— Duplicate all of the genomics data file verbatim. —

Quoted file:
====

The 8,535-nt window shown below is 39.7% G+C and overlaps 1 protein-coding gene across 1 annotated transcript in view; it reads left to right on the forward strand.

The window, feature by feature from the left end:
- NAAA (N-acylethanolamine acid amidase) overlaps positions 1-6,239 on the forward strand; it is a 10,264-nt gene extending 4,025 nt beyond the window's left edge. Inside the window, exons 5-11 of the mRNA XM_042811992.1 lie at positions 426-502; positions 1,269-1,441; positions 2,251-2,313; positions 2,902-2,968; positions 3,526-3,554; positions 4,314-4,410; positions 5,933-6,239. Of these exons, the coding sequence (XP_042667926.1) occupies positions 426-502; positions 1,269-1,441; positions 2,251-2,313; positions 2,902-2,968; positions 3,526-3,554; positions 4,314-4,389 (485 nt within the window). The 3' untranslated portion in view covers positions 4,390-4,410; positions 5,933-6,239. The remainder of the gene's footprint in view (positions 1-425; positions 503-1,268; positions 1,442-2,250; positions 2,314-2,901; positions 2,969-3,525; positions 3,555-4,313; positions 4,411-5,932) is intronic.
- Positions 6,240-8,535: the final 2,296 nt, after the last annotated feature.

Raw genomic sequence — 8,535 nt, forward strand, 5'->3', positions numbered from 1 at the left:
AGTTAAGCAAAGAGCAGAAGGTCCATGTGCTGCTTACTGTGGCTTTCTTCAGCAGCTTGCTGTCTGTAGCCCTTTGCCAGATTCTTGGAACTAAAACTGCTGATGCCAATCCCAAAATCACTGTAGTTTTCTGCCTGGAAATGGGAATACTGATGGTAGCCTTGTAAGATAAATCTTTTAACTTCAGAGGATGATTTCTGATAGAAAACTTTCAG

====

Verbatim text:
The 8,535-nt window shown below is 39.7% G+C and overlaps 1 protein-coding gene across 1 annotated transcript in view; it reads left to right on the forward strand.

The window, feature by feature from the left end:
- NAAA (N-acylethanolamine acid amidase) overlaps positions 1-6,239 on the forward strand; it is a 10,264-nt gene extending 4,025 nt beyond the window's left edge. Inside the window, exons 5-11 of the mRNA XM_042811992.1 lie at positions 426-502; positions 1,269-1,441; positions 2,251-2,313; positions 2,902-2,968; positions 3,526-3,554; positions 4,314-4,410; positions 5,933-6,239. Of these exons, the coding sequence (XP_042667926.1) occupies positions 426-502; positions 1,269-1,441; positions 2,251-2,313; positions 2,902-2,968; positions 3,526-3,554; positions 4,314-4,389 (485 nt within the window). The 3' untranslated portion in view covers positions 4,390-4,410; positions 5,933-6,239. The remainder of the gene's footprint in view (positions 1-425; positions 503-1,268; positions 1,442-2,250; positions 2,314-2,901; positions 2,969-3,525; positions 3,555-4,313; positions 4,411-5,932) is intronic.
- Positions 6,240-8,535: the final 2,296 nt, after the last annotated feature.

Raw genomic sequence — 8,535 nt, forward strand, 5'->3', positions numbered from 1 at the left:
AGTTAAGCAAAGAGCAGAAGGTCCATGTGCTGCTTACTGTGGCTTTCTTCAGCAGCTTGCTGTCTGTAGCCCTTTGCCAGATTCTTGGAACTAAAACTGCTGATGCCAATCCCAAAATCACTGTAGTTTTCTGCCTGGAAATGGGAATACTGATGGTAGCCTTGTAAGATAAATCTTTTAACTTCAGAGGATGATTTCTGATAGAAAACTTTCAG